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Cell Transplant. 2009;18(12):1369-79. doi: 10.3727/096368909X474230. Epub 2009 Sep 28.

Intravenous administration of 99mTc-HMPAO-labeled human mesenchymal stem cells after stroke: in vivo imaging and biodistribution.

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INSERM, U836, Grenoble Cedex 9, France.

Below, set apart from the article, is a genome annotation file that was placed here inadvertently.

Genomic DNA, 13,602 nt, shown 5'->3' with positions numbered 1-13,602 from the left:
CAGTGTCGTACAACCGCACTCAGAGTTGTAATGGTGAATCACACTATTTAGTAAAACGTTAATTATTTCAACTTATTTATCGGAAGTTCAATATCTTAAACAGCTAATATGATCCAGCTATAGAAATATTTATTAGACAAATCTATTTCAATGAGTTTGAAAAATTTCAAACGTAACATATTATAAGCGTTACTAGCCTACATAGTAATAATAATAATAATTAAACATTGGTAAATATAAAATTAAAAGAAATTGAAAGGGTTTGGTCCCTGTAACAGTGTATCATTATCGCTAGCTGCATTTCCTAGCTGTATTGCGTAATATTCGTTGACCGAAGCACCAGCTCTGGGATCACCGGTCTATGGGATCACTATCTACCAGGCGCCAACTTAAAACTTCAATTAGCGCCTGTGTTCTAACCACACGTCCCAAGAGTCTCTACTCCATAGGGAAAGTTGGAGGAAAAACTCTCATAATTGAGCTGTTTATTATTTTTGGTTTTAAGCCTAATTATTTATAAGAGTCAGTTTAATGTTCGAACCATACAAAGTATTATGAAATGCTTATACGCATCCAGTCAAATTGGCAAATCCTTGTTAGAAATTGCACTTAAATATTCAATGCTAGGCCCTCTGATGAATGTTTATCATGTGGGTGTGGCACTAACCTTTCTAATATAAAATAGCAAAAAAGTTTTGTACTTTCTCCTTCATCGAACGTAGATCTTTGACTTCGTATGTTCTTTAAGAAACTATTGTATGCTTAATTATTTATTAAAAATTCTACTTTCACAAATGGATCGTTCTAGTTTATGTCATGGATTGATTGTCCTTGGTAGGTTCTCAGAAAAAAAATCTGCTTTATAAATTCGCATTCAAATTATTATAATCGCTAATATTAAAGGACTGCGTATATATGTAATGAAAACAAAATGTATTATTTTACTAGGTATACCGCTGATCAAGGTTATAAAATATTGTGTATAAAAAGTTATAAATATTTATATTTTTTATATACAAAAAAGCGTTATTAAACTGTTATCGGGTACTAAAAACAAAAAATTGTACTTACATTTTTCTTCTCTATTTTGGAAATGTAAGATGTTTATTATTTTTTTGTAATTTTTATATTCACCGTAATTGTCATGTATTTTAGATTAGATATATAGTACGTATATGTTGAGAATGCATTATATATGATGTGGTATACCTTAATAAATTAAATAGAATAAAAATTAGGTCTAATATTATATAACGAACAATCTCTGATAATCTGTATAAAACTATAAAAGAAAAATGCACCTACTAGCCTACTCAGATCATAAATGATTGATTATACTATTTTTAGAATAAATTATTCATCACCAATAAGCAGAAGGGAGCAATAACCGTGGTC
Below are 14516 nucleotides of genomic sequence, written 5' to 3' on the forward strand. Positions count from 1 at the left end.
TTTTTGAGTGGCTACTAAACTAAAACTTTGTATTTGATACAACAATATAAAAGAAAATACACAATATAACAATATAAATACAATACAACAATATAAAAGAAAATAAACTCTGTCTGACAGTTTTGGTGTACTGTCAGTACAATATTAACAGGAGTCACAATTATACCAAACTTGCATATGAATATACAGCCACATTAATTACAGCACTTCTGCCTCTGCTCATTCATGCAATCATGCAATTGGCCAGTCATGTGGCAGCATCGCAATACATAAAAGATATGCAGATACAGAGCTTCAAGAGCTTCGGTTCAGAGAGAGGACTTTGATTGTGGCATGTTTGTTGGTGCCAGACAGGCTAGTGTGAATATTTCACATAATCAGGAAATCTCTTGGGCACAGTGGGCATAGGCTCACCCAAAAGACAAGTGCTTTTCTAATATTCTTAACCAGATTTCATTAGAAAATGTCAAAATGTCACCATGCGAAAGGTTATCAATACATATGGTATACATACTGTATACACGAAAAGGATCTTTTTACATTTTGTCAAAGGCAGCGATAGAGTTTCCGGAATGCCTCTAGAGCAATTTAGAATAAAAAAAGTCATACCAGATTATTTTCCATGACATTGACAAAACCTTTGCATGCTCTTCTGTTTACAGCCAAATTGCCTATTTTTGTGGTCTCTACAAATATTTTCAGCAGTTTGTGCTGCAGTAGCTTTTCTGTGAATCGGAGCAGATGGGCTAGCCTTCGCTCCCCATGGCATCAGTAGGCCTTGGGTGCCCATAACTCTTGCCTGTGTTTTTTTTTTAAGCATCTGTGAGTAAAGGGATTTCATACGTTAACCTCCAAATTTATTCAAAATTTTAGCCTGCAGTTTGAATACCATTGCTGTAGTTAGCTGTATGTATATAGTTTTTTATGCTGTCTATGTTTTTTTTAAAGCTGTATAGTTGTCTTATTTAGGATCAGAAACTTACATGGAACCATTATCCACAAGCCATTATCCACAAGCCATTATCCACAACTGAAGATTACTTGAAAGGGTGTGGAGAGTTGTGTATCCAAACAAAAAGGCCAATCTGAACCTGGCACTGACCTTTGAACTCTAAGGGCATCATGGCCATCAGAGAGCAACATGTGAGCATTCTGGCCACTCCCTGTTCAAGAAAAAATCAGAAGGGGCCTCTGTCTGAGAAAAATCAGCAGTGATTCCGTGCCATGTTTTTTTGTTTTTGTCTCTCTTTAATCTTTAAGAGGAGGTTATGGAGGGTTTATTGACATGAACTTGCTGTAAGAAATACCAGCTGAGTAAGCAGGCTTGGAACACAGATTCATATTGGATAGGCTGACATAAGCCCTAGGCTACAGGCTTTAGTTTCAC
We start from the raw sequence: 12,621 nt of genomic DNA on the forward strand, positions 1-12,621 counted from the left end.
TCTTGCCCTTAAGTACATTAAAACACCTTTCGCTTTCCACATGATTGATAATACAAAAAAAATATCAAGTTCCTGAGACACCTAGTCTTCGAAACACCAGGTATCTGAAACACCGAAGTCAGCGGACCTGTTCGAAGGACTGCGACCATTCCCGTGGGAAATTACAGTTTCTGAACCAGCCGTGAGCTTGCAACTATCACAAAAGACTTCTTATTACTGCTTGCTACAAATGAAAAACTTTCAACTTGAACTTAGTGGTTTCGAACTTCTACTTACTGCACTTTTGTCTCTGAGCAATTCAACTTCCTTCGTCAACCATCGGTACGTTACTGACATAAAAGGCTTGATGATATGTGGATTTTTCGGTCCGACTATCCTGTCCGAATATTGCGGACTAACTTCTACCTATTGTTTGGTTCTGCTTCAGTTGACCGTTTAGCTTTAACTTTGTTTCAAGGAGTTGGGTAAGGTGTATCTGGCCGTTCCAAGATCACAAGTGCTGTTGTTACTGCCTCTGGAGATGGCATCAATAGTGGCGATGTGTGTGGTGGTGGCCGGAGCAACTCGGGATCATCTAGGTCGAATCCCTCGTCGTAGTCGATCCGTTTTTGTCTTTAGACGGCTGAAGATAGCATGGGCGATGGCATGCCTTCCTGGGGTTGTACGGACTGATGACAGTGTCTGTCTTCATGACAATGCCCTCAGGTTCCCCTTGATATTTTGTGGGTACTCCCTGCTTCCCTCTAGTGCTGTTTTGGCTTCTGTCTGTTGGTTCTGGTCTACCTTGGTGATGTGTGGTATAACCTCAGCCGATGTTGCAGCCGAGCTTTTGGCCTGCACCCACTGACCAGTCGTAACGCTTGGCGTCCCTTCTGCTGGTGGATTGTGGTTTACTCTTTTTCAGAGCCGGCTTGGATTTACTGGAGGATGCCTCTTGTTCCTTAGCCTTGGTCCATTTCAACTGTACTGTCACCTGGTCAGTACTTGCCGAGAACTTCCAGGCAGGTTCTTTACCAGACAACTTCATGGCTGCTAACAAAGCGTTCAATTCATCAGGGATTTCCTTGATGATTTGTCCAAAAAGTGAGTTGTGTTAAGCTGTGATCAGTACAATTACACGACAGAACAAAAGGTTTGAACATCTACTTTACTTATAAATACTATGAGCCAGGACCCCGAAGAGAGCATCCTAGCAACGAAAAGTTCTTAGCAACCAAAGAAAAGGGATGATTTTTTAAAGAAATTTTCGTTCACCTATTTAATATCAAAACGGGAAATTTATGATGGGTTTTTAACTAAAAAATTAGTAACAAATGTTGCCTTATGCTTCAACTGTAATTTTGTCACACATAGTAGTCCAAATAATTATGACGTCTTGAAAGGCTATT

Human mesenchymal stem cells (hMSC) are a promising source for cell therapy after stroke. To deliver these cells, an IV injection appears safer than a local graft. We aimed to assess the whole-body biodistribution of IV-injected (99m)Tc-HMPAO-labeled hMSC in normal rats (n = 9) and following a right middle cerebral artery occlusion (MCAo, n = 9). Whole-body nuclear imaging, isolated organ counting (at 2 and 20 h after injection) and histology were performed. A higher activity was observed in the right damaged hemisphere of the MCAo group [6.5 +/- 0.9 x 10(-3) % of injected dose (ID)/g] than in the control group (3.6 +/- 1.2 x 10(-3) %ID/g), 20 h after injection. In MCAo rats, right hemisphere activity was higher than that observed in the contralateral hemisphere at 2 h after injection (11.6 +/- 2.8 vs. 9.8 +/- 1.7 x 10(-3) %ID/g). Following an initial hMSC lung accumulation, there was a decrease in pulmonary activity from 2 to 20 h after injection in both groups. The spleen was the only organ in which activity increased between 2 and 20 h. The presence of hMSC was documented in the spleen, liver, lung, and brain following histology. IV-injected hMSC are transiently trapped in the lungs, can be sequestered in the spleen, and are predominantly eliminated by kidneys. After 20 h, more hMSC are found in the ischemic lesion than into the undamaged cerebral tissue. IV delivery of hMSC could be the initial route for a clinical trial of tolerance.

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